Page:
G0.173-0.42: An X-ray and radio magnetized filament near the galactic centre

F. Yusef-Zadeh*, M. Wardle, C. Heinke, I. Heywood, R. Arendt, M. Royster, W. Cotton, F. Camilo, J. Michail

*Corresponding author for this work

Research output: Contribution to journalArticlepeer-review

Abstract

The detection of an X-ray filament associated with the radio filament G0.173-0.42 adds to four other non-thermal radio filaments with X-ray counterparts, amongst the more than 100 elongated radio structures that have been identified as synchrotron-emitting radio filaments in the inner couple of degrees of the Galactic centre. The synchrotron mechanism has also been proposed to explain the emission from X-ray filaments. However, the origin of radio filaments and the acceleration sites of energetic particles to produce synchrotron emission in radio and X-rays remain mysterious. Using MeerKAT, VLA, Chandra, WISE, and Spitzer, we present structural details of G0.173-0.42 which consists of multiple radio filaments, one of which has an X-ray counterpart. A faint oblique radio filament crosses the radio and X-ray filaments. Based on the morphology, brightening of radio and X-ray intensities, and radio spectral index variation, we argue that a physical interaction is taking place between two magnetized filaments.We consider that the reconnection of the magnetic field lines at the interaction site leads to the acceleration of particles to GeV energies. We also argue against the synchrotron mechanism for the X-ray emission due to the short ∼30 yr lifetime of TeV relativistic particles. Instead, we propose that the inverse Compton scattering mechanism is more likely to explain the X-ray emission by upscattering of seed photons emitted from a 106 L⊙ star located at the northern tip of the X-ray filament.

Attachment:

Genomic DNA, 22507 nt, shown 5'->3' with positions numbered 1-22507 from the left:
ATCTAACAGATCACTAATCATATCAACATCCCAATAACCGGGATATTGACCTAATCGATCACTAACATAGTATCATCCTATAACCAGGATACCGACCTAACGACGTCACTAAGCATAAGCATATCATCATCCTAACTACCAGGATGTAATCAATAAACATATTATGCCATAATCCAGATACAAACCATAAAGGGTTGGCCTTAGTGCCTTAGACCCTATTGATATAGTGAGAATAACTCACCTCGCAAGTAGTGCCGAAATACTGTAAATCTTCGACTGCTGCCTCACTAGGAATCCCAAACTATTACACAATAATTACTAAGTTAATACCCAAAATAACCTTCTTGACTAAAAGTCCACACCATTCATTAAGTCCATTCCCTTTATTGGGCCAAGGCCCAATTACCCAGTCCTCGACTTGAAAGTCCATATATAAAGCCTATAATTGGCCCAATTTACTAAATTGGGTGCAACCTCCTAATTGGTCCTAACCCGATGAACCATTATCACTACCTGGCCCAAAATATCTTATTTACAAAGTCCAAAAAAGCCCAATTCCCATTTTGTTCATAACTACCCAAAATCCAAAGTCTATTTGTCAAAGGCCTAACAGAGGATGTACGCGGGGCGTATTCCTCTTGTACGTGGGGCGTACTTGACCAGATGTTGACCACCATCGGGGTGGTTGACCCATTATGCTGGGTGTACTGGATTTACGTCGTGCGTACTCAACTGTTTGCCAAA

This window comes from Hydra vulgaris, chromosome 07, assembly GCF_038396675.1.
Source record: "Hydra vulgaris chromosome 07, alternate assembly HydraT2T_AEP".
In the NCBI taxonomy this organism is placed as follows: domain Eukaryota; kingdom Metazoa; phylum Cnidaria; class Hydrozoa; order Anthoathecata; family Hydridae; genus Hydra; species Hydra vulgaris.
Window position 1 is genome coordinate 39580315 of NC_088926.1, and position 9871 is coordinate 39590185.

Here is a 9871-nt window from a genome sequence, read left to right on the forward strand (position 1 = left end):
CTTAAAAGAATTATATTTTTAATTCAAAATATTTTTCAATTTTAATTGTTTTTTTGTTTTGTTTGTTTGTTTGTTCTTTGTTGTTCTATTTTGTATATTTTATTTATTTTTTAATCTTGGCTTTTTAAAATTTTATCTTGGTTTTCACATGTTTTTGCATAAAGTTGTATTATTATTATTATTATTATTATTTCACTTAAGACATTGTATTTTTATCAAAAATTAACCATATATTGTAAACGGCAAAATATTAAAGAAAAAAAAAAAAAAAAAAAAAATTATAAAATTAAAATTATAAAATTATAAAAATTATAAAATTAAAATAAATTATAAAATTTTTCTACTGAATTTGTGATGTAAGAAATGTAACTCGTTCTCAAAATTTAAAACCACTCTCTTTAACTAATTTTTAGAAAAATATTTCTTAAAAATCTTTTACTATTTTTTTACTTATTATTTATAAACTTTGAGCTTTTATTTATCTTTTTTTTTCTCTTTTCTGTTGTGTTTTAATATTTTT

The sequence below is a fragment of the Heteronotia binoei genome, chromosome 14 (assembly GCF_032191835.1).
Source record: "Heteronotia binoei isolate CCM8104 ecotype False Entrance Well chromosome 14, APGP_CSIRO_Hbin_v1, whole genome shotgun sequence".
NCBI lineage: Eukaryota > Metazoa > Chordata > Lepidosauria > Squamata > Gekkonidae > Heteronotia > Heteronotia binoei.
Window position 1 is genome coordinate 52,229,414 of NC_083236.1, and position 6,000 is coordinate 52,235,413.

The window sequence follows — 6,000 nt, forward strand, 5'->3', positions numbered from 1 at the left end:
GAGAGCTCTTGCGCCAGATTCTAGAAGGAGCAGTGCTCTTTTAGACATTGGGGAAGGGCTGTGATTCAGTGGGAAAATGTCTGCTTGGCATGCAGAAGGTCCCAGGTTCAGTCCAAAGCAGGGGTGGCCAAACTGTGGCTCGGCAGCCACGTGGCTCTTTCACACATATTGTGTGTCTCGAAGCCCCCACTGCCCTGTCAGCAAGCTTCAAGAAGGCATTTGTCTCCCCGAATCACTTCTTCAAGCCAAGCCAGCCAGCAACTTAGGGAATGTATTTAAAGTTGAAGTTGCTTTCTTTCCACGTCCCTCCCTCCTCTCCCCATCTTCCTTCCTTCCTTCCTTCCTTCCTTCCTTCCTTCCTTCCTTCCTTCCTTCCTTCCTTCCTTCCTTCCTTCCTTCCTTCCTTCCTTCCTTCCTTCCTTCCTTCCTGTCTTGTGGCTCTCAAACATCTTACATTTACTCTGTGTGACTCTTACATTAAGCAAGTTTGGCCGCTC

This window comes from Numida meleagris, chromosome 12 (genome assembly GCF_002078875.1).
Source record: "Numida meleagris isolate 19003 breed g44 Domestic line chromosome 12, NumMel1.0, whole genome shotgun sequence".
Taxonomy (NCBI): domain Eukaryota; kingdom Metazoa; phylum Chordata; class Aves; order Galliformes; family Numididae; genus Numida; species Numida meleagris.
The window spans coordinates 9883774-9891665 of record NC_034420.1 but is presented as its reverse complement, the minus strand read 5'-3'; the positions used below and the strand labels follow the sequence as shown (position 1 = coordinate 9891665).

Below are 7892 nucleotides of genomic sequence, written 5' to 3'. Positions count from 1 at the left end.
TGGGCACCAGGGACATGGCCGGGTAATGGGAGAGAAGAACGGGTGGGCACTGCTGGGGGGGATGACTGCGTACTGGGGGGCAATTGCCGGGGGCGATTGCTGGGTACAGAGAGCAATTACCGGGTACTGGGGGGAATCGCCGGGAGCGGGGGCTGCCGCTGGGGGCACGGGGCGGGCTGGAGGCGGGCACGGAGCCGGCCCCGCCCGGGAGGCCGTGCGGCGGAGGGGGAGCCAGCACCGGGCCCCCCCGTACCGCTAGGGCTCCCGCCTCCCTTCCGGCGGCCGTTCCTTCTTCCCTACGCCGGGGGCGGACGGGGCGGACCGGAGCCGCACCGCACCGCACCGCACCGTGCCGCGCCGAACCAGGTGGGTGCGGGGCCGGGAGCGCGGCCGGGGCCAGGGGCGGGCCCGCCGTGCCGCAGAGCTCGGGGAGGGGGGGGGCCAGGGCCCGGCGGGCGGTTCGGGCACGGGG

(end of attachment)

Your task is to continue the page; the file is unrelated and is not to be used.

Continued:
Original languageEnglish (US)
Pages (from-to)3142-3150
Number of pages9
JournalMonthly Notices of the Royal Astronomical Society
Volume500
Issue number3
DOIs
StatePublished - Jan 1 2021

Keywords

  • Accretion
  • Accretion discs
  • Black hole physics
  • Galaxy: Centre

ASJC Scopus subject areas

  • Astronomy and Astrophysics
  • Space and Planetary Science

Fingerprint Dive into the research topics of 'G0.173-0.42: An X-ray and radio magnetized filament near the galactic centre'. Together they form a unique fingerprint.

Cite this